Student Loans and Financial Aid While many associate the Free Application for Federal Student Aid (FAFSA) with their undergraduate days, Vanderbilt Executive MBA students can actually apply for financial aid through this program.
“This is a full-time program, eligible for the FAFSA, and you can get student loans for all of it,” Bennett said.
“We will work with our students to help them articulate the return on investment that the employer is going to get from them participating in Vanderbilt’s Executive MBA program,” Bennett said.
Fairbank notes that because the program spans three calendar years, students often receive three years of company sponsorship.
There are also websites available that can match you with outside scholarships after you fill out a profile; you then apply for the scholarships by submitting an essay.
Company Sponsorships Executive MBA students are often eligible for some level of financial support from their employer, as getting an MBA significantly contributes to their professional development.
“Many applicants’ first instinct is to focus on what an MBA teaches: ‘I’ll come back with X, Y and Z business skills! “While an MBA gives students a powerful business toolkit, the skills you learn in an MBA program can usually also be learned in the workplace.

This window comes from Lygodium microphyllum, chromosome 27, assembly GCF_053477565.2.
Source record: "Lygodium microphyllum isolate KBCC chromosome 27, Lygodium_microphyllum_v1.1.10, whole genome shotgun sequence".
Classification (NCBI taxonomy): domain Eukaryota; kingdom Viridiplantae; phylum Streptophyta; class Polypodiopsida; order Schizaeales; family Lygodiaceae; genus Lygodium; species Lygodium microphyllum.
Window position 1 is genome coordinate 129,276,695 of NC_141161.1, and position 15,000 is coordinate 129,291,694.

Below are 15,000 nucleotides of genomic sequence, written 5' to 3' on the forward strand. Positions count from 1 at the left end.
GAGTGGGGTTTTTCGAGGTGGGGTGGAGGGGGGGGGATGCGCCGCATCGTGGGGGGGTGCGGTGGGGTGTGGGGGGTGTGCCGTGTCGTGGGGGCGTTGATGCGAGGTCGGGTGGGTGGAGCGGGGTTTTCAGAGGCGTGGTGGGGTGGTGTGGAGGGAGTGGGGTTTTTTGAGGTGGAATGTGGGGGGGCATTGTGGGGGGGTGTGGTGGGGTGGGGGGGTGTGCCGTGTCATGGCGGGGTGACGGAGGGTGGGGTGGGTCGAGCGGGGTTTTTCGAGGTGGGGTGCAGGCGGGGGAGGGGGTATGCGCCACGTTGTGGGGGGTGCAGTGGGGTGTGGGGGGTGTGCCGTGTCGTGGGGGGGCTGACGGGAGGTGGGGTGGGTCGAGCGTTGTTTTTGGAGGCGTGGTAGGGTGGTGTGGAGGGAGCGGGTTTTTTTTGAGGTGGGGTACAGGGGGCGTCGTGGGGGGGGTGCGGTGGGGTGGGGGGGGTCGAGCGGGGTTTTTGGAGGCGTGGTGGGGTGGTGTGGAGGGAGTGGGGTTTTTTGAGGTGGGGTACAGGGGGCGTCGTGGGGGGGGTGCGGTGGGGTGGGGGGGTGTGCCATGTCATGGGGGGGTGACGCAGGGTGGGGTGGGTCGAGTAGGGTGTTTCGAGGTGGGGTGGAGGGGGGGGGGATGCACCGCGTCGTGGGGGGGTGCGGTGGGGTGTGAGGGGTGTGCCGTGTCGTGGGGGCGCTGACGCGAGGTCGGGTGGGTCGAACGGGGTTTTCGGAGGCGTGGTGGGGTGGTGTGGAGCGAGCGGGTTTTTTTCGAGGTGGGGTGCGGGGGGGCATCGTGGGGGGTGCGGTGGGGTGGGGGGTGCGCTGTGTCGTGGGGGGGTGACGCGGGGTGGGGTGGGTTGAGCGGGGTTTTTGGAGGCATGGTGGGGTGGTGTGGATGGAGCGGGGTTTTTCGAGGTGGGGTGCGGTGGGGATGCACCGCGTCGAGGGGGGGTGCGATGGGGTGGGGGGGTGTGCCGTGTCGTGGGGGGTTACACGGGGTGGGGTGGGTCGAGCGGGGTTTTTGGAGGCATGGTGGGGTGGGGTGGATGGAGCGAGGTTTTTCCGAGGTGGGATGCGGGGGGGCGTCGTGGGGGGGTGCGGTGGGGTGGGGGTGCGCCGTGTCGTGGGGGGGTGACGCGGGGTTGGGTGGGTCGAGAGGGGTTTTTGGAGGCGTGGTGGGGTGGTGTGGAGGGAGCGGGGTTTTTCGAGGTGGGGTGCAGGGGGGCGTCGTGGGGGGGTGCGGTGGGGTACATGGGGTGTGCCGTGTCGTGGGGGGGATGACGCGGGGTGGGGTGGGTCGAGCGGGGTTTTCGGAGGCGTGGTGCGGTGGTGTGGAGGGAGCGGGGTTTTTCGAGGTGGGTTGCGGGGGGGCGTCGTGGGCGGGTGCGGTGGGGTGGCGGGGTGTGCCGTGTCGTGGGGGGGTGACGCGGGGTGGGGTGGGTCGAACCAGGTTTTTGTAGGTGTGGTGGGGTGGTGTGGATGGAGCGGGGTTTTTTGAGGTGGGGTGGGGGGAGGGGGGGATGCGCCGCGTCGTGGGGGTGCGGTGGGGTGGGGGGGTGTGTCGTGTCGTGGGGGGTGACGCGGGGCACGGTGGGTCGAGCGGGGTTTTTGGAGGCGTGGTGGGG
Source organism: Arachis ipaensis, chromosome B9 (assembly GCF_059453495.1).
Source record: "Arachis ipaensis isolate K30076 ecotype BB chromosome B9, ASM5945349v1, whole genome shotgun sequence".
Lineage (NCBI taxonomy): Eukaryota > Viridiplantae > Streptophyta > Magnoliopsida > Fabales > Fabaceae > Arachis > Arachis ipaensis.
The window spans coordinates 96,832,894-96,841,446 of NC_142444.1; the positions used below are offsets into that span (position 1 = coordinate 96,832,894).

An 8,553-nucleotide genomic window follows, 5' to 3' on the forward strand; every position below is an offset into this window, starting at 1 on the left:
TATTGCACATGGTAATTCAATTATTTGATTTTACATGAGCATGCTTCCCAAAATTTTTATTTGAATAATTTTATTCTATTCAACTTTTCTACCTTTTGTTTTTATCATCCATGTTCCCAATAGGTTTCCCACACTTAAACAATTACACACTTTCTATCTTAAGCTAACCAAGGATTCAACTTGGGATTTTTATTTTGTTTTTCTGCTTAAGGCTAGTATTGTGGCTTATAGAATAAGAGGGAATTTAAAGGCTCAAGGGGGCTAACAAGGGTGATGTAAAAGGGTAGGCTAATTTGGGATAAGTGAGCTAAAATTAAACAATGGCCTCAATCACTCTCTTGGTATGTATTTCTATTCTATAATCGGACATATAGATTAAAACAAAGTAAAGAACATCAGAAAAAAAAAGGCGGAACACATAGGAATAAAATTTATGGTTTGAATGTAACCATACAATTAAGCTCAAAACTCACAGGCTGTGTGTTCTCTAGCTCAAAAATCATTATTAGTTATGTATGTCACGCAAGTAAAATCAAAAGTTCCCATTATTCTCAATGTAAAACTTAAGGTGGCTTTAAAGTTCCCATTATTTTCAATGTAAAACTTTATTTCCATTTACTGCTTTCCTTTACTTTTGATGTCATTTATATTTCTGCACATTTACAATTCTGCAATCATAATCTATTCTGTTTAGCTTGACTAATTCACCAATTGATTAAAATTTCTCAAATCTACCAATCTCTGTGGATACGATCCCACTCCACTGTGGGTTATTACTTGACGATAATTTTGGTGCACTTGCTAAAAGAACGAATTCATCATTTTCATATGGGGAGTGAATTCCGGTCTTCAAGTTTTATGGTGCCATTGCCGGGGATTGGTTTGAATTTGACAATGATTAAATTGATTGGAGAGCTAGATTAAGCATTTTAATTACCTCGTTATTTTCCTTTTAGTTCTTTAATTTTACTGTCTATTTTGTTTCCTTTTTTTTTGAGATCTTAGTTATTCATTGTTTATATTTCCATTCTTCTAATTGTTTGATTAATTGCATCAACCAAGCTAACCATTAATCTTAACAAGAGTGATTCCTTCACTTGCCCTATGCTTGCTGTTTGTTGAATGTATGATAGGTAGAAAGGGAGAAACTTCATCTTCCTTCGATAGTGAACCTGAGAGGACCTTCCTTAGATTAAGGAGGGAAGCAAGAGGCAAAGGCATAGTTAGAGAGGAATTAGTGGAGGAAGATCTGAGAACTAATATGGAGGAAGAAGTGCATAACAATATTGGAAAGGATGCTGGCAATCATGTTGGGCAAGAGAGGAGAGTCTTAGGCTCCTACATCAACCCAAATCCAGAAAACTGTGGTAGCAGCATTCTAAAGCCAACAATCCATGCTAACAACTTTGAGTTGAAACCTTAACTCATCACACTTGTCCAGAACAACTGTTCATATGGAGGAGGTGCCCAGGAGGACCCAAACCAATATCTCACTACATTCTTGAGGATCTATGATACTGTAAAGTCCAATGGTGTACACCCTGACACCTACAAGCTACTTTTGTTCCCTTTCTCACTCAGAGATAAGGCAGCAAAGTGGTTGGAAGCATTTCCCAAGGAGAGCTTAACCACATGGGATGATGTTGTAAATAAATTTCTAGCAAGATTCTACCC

If you go in saying ‘I need to strengthen my quant analysis skills,’ you could easily walk out with just an offer to pair you with a strong quantitative mentor at the company.” Rather, according to Mitrakos, applicants should focus on how the MBA can help them bring back “business practices and fresh ideas.” “By working on business projects with classmates from other companies (even competitors), you will learn new processes and strategies that you can bring home with you after graduation,” Mitrakos writes.
“In a less formal setting, discovering your company’s history of employee sponsorships is essential.” YOUR PITCH Once you’ve understood your company’s policy around sponsorship, you’ll want to spend time sharpening your pitch.
Mitrakos stresses that the biggest mistake at this stage is failing to frame the MBA degree’s true value.